THE SPIRIT OF PLANTS - ELECTRIC ACTIVITY
This article, published in March 2016 in the Swiss periodical Le Temps, is self-sufficient, so I will refrain from commenting.
"Are plants animals like any other?
Memory, pain, vision, smell ... Botanists discover in plants always more capacities that were thought proper to the animal world. The debates are passionate.
Far from the clichés on the green and passive plant, plant biology has been observing for fifteen years surprising faculties that were thought to be reserved for the animal world. Plants have multiple sensory abilities that allow them to communicate with each other and with insects, to adapt to crisis situations, to memorize, and to the great surprise of researchers, their biochemical activities are linked to mysterious electrical activities.
At the department of molecular biology of plants, at the University of Lausanne, the team led by Edward Farmer works on one of the latest discoveries that amazes the world of research: the electrical activity of plants.
The thale cress is a frequent model in plant biology. (Carl Davies, CSIRO)
When they are injured for example, they emit electrical signals that pass from one point to another. "We wondered if these electrical signals generated when we hurt the plant can trigger biochemical defense mechanisms," said Edward Farmer. Because the defense proteins are not only produced in the attacked parts, but also in the healthy parts.
Is there a plant neurobiology?
Using the model of thale cress (Arabidopsis thaliana), the team was able to identify the genes that trigger the electrical signal and confirm the link with the activation of defense proteins away from the injury. The results published in 2013 in Nature identified three GLR (Glutamate Receptor-Like) genes, similar to those of animals, involved in this electrophysiological process. "What is surprising is that these genes are very similar to the genes in the fast synapses of the human brain, whereas a plant has no neurons. It's very intriguing and challenging, "Professor Farmer enthuses.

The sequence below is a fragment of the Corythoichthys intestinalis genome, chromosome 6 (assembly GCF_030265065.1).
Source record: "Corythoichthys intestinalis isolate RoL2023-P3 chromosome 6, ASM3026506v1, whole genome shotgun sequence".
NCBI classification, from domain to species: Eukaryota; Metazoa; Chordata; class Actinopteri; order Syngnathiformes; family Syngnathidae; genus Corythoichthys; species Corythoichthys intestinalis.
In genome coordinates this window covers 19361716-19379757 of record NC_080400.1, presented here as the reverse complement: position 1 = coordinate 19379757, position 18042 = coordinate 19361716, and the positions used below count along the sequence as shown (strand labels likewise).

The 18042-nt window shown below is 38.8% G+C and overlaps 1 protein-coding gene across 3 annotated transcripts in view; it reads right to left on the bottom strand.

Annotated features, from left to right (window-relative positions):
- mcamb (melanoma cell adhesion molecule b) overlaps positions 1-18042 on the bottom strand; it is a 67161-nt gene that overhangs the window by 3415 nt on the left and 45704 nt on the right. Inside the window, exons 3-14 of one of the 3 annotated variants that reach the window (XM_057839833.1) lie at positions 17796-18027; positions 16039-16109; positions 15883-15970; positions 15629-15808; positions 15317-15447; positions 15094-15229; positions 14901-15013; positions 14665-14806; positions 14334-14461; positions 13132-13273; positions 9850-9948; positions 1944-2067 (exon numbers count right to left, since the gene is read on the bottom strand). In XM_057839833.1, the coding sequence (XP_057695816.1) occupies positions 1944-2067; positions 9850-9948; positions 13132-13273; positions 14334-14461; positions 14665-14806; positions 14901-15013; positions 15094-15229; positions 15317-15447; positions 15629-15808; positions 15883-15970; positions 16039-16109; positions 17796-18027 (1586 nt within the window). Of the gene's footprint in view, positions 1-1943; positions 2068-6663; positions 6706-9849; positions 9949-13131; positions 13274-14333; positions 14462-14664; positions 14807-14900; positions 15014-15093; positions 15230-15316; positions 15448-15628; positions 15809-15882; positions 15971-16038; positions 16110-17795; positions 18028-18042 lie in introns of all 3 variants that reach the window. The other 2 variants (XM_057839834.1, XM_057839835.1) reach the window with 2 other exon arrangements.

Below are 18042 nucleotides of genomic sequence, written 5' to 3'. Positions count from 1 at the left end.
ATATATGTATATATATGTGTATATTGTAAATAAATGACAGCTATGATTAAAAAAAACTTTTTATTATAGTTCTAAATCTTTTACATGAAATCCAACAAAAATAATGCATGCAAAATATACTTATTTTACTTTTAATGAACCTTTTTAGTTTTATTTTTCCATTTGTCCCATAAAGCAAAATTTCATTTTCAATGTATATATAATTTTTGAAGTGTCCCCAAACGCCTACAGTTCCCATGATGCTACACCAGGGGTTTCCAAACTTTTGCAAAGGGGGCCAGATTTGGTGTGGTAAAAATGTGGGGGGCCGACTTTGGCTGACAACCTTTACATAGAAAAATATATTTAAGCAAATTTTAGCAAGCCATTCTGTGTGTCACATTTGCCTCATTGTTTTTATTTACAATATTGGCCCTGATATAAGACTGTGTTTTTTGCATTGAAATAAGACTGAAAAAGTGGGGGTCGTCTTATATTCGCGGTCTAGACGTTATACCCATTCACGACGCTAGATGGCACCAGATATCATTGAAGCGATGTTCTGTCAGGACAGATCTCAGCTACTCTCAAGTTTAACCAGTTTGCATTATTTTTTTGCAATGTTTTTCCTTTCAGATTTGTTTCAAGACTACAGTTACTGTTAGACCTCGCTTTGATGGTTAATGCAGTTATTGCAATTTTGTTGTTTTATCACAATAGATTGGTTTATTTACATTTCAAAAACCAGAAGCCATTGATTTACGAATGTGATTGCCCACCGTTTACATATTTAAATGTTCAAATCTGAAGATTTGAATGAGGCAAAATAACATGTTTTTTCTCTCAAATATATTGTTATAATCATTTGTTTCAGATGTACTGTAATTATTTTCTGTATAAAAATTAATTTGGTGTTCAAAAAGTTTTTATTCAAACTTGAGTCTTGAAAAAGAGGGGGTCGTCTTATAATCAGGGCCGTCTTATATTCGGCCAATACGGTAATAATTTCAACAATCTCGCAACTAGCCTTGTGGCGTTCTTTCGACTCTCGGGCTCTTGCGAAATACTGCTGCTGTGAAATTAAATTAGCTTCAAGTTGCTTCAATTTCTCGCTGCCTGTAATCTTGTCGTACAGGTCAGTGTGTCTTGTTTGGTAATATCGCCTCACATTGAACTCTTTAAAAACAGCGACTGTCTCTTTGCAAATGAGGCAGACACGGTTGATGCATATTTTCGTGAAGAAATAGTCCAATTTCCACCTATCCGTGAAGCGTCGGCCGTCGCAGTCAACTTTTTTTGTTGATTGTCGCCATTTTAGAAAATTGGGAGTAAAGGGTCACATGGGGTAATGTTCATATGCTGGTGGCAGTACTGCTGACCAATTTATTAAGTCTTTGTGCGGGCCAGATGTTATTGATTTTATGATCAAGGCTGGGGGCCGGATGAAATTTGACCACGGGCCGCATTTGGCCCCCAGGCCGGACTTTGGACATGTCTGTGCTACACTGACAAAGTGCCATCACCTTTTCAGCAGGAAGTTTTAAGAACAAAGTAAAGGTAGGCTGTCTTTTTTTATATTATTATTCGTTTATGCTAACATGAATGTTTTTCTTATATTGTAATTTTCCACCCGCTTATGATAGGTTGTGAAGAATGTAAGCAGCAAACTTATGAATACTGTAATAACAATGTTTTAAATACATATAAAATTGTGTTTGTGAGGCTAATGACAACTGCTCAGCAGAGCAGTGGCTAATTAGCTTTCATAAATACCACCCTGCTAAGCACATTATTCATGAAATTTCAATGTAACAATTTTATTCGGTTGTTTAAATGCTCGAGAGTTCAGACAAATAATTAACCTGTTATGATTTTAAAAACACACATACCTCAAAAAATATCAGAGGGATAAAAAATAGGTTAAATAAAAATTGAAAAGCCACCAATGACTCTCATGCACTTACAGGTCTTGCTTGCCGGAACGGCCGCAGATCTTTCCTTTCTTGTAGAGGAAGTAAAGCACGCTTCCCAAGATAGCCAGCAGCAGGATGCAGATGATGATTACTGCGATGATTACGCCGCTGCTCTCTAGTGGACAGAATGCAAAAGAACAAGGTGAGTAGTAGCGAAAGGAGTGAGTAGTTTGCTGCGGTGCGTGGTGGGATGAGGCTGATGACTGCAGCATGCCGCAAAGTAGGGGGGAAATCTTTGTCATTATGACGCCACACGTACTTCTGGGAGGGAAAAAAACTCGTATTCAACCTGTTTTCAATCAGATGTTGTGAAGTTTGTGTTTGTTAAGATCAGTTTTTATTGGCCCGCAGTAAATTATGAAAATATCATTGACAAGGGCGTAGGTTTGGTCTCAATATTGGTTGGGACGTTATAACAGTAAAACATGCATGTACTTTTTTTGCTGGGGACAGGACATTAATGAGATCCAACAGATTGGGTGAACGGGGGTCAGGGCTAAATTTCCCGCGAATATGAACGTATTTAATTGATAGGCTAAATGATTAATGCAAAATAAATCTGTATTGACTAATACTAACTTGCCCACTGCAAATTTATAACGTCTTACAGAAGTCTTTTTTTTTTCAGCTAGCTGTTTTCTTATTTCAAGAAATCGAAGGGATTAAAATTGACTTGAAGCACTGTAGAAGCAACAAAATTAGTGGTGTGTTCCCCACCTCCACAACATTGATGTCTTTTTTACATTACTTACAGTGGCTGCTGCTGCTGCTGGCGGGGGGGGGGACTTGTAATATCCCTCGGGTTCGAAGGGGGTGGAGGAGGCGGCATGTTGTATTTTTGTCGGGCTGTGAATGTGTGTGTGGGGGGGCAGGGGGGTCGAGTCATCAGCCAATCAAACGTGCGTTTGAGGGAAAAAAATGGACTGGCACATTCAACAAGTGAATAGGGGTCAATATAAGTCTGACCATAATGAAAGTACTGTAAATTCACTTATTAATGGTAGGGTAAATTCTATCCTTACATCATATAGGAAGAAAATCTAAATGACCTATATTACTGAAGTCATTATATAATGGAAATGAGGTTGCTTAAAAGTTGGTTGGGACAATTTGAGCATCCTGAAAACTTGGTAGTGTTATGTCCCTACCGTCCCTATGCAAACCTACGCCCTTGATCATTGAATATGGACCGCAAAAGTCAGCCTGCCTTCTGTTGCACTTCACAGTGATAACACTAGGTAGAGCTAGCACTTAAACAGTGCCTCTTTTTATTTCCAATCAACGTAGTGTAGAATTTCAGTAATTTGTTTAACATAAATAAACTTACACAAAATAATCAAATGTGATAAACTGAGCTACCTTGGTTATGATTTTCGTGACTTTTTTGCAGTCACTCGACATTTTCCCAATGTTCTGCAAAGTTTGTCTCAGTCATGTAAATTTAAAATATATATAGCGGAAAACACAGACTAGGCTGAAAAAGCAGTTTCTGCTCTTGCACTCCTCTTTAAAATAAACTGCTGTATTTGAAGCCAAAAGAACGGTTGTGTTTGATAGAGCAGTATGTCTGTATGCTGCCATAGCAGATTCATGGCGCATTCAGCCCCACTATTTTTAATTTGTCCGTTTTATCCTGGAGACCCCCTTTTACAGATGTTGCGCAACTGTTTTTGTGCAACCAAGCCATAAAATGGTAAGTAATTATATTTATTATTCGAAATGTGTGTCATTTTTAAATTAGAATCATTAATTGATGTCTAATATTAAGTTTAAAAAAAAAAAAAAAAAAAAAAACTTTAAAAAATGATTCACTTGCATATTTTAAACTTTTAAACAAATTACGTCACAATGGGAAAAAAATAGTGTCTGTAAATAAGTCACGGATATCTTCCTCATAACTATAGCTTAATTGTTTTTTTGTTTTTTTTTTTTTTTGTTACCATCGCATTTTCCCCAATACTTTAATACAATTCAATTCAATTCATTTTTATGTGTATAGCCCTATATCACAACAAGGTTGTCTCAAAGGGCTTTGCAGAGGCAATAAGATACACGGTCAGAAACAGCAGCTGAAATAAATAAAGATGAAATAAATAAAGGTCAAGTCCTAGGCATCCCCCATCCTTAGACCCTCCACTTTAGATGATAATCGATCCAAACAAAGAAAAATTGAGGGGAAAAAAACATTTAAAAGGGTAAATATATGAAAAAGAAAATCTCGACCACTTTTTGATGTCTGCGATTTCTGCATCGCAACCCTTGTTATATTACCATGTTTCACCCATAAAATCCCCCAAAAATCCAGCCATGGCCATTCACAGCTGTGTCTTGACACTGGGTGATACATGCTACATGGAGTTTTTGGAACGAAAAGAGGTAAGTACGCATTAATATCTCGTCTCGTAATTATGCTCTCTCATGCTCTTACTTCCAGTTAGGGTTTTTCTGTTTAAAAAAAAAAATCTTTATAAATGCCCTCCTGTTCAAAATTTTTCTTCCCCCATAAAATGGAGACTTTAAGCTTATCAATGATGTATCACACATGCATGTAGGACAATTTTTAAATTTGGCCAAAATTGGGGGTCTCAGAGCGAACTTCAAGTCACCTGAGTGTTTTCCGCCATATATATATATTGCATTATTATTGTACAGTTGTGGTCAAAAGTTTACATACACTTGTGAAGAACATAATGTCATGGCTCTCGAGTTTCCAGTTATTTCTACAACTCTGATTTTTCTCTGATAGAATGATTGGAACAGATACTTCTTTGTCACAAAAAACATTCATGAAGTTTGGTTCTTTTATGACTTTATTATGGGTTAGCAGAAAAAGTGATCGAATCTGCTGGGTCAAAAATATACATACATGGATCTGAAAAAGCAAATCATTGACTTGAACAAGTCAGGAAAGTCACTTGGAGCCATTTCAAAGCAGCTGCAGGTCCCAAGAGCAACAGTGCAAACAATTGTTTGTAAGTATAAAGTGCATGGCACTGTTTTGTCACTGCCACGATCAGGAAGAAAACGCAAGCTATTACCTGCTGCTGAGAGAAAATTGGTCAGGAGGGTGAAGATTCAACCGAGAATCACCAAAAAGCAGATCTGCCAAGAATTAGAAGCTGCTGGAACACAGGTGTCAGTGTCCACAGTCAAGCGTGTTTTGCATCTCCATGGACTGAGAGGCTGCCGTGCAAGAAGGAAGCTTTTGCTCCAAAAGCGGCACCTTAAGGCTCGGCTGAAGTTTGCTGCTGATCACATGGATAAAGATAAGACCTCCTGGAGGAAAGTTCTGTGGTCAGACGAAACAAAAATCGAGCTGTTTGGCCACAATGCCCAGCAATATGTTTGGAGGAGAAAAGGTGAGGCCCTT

Any biological cell has an electrochemical membrane potential that acts as a small polarized cell, but electrical transmission from one plant cell to another over a long distance remains an enigma. With an average of 8 to 10 cm per minute - "a bit of the speed of a caterpillar walking on a leaf" - the electrical signal has a heterogeneous speed and "this in-between is a real headache for research" he adds.
"Plants also have processes of information, memory, decisions, problem solving."
The many and confusing similarities between the electrical activity of plants and the nervous system of animals still give rise to debates, sometimes heated, in the community of biologists. Long before the work of Edward Farmer, Stefano Mancuso of the University of Florence and Frantisek Baluska of the University of Bonn emphasized in their work the importance of the "synaptic" activity of plants. So much so that in 2005, Mancuso for the first time used the term "neurobiology" plant by founding with Baluska the International Laboratory of Plant Neurobiology.
Like many colleagues, Farmer refutes this name because the plant has no neuron and it is not scientific according to him to make such comparisons.